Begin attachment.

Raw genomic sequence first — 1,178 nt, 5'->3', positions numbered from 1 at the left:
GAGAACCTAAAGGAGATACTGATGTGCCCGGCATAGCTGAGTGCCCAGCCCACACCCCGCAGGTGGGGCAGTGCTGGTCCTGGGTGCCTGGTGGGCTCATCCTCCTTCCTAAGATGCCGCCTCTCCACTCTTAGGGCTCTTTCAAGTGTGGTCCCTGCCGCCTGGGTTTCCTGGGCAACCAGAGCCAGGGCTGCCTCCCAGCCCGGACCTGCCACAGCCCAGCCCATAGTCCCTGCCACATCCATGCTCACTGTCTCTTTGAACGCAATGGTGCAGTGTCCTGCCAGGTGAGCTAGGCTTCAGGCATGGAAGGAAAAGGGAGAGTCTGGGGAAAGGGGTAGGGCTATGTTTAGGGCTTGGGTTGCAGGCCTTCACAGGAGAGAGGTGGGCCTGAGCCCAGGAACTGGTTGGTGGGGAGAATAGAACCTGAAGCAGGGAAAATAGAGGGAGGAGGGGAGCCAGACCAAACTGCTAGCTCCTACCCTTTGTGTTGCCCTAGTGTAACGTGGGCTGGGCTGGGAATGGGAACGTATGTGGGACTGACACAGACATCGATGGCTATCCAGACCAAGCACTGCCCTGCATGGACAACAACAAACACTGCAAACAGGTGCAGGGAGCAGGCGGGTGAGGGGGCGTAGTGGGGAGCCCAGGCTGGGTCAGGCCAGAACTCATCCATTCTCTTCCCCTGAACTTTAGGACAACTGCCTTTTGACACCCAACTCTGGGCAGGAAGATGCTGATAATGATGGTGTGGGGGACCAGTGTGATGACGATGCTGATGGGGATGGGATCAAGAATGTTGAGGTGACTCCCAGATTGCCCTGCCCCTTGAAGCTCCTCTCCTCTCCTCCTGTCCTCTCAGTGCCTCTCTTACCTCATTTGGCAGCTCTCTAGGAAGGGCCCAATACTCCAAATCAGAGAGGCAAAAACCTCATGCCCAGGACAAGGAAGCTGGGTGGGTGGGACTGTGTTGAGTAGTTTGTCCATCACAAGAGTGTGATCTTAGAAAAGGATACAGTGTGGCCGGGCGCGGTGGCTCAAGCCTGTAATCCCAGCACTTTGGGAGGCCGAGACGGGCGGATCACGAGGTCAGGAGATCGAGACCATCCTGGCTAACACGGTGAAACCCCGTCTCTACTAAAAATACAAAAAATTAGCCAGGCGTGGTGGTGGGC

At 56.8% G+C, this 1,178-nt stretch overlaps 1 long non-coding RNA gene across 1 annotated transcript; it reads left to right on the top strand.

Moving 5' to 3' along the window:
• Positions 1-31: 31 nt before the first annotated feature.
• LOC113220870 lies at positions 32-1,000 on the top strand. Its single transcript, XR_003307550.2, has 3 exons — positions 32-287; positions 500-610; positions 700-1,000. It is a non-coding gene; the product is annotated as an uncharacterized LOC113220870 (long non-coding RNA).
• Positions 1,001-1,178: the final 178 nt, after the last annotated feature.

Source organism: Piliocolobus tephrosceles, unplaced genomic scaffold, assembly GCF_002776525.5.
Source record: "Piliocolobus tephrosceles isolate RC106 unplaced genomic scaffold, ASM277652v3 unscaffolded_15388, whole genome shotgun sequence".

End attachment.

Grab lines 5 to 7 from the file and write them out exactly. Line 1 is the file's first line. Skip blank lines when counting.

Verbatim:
• Positions 1-31: 31 nt before the first annotated feature.
• LOC113220870 lies at positions 32-1,000 on the top strand. Its single transcript, XR_003307550.2, has 3 exons — positions 32-287; positions 500-610; positions 700-1,000. It is a non-coding gene; the product is annotated as an uncharacterized LOC113220870 (long non-coding RNA).
• Positions 1,001-1,178: the final 178 nt, after the last annotated feature.